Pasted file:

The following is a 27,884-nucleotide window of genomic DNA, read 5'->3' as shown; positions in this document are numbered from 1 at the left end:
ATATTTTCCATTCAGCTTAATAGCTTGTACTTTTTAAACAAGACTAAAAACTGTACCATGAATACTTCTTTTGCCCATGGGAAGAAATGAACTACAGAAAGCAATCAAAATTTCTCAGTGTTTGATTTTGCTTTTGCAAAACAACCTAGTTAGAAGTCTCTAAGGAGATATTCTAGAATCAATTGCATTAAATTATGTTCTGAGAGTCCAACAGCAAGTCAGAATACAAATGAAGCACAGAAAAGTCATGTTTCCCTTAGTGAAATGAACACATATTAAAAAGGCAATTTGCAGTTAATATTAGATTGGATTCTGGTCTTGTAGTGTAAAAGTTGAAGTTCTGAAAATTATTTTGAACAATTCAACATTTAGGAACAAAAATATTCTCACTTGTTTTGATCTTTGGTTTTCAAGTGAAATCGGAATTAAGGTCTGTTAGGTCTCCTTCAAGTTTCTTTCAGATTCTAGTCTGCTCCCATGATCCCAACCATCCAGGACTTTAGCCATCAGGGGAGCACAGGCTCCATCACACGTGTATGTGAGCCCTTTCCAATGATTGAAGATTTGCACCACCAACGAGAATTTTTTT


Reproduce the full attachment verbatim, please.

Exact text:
The following is a 27,884-nucleotide window of genomic DNA, read 5'->3' as shown; positions in this document are numbered from 1 at the left end:
ATATTTTCCATTCAGCTTAATAGCTTGTACTTTTTAAACAAGACTAAAAACTGTACCATGAATACTTCTTTTGCCCATGGGAAGAAATGAACTACAGAAAGCAATCAAAATTTCTCAGTGTTTGATTTTGCTTTTGCAAAACAACCTAGTTAGAAGTCTCTAAGGAGATATTCTAGAATCAATTGCATTAAATTATGTTCTGAGAGTCCAACAGCAAGTCAGAATACAAATGAAGCACAGAAAAGTCATGTTTCCCTTAGTGAAATGAACACATATTAAAAAGGCAATTTGCAGTTAATATTAGATTGGATTCTGGTCTTGTAGTGTAAAAGTTGAAGTTCTGAAAATTATTTTGAACAATTCAACATTTAGGAACAAAAATATTCTCACTTGTTTTGATCTTTGGTTTTCAAGTGAAATCGGAATTAAGGTCTGTTAGGTCTCCTTCAAGTTTCTTTCAGATTCTAGTCTGCTCCCATGATCCCAACCATCCAGGACTTTAGCCATCAGGGGAGCACAGGCTCCATCACACGTGTATGTGAGCCCTTTCCAATGATTGAAGATTTGCACCACCAACGAGAATTTTTTT